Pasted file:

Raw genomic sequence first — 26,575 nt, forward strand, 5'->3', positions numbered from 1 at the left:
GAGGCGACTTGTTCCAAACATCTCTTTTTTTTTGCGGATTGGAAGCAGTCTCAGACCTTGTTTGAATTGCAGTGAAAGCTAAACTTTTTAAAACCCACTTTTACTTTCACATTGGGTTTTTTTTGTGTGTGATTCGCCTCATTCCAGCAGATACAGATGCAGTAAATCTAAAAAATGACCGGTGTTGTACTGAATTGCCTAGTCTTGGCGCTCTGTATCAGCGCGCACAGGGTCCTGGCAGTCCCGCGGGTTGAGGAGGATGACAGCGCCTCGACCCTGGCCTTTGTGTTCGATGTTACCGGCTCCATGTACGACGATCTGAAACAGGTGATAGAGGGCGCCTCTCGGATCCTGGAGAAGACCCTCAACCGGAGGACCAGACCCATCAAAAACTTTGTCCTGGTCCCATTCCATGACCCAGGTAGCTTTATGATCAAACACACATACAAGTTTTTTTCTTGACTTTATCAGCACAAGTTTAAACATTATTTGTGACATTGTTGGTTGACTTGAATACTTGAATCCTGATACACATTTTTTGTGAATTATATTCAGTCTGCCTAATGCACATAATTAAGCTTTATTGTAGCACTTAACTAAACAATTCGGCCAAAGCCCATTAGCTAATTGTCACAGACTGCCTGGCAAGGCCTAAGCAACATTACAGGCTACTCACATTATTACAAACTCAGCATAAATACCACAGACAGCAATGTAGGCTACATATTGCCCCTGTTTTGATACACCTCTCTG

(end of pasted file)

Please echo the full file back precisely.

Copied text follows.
Raw genomic sequence first — 26,575 nt, forward strand, 5'->3', positions numbered from 1 at the left:
GAGGCGACTTGTTCCAAACATCTCTTTTTTTTTGCGGATTGGAAGCAGTCTCAGACCTTGTTTGAATTGCAGTGAAAGCTAAACTTTTTAAAACCCACTTTTACTTTCACATTGGGTTTTTTTTGTGTGTGATTCGCCTCATTCCAGCAGATACAGATGCAGTAAATCTAAAAAATGACCGGTGTTGTACTGAATTGCCTAGTCTTGGCGCTCTGTATCAGCGCGCACAGGGTCCTGGCAGTCCCGCGGGTTGAGGAGGATGACAGCGCCTCGACCCTGGCCTTTGTGTTCGATGTTACCGGCTCCATGTACGACGATCTGAAACAGGTGATAGAGGGCGCCTCTCGGATCCTGGAGAAGACCCTCAACCGGAGGACCAGACCCATCAAAAACTTTGTCCTGGTCCCATTCCATGACCCAGGTAGCTTTATGATCAAACACACATACAAGTTTTTTTCTTGACTTTATCAGCACAAGTTTAAACATTATTTGTGACATTGTTGGTTGACTTGAATACTTGAATCCTGATACACATTTTTTGTGAATTATATTCAGTCTGCCTAATGCACATAATTAAGCTTTATTGTAGCACTTAACTAAACAATTCGGCCAAAGCCCATTAGCTAATTGTCACAGACTGCCTGGCAAGGCCTAAGCAACATTACAGGCTACTCACATTATTACAAACTCAGCATAAATACCACAGACAGCAATGTAGGCTACATATTGCCCCTGTTTTGATACACCTCTCTG